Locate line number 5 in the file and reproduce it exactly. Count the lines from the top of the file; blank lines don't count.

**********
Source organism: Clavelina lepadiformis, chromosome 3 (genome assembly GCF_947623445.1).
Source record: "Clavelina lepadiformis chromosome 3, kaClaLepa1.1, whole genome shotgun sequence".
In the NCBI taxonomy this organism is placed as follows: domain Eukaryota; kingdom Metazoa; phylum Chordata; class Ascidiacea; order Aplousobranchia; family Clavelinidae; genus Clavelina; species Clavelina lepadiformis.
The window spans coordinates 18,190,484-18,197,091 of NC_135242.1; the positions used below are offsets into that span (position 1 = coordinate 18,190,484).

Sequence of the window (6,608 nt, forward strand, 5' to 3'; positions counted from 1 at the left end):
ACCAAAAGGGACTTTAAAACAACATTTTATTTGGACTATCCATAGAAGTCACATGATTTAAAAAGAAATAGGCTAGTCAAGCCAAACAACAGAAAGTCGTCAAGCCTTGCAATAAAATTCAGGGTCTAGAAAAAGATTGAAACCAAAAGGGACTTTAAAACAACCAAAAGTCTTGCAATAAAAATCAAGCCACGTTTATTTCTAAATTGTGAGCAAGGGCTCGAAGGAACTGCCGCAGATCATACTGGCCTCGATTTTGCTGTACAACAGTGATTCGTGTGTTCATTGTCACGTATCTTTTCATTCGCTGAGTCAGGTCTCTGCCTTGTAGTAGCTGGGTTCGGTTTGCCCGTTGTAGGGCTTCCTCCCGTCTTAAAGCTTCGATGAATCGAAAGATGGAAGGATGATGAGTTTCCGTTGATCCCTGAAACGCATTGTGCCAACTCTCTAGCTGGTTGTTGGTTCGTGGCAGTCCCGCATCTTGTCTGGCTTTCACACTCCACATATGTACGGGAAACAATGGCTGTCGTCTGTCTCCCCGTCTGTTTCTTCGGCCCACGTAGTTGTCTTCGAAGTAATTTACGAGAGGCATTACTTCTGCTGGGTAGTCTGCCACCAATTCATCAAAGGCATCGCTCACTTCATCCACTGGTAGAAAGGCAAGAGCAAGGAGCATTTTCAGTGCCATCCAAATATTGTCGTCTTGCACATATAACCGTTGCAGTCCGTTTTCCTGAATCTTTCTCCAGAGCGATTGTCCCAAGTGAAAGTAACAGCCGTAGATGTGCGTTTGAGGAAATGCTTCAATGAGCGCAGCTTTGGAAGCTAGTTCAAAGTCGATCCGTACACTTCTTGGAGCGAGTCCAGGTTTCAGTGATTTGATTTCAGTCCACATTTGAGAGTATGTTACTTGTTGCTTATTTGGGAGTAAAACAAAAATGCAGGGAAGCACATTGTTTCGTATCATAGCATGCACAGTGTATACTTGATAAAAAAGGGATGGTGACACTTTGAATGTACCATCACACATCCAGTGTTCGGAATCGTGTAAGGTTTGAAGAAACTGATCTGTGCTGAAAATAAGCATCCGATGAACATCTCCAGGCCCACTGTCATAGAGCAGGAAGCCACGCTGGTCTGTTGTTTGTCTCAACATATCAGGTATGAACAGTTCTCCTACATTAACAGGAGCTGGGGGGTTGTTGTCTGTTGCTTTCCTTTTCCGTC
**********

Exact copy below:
Sequence of the window (6,608 nt, forward strand, 5' to 3'; positions counted from 1 at the left end):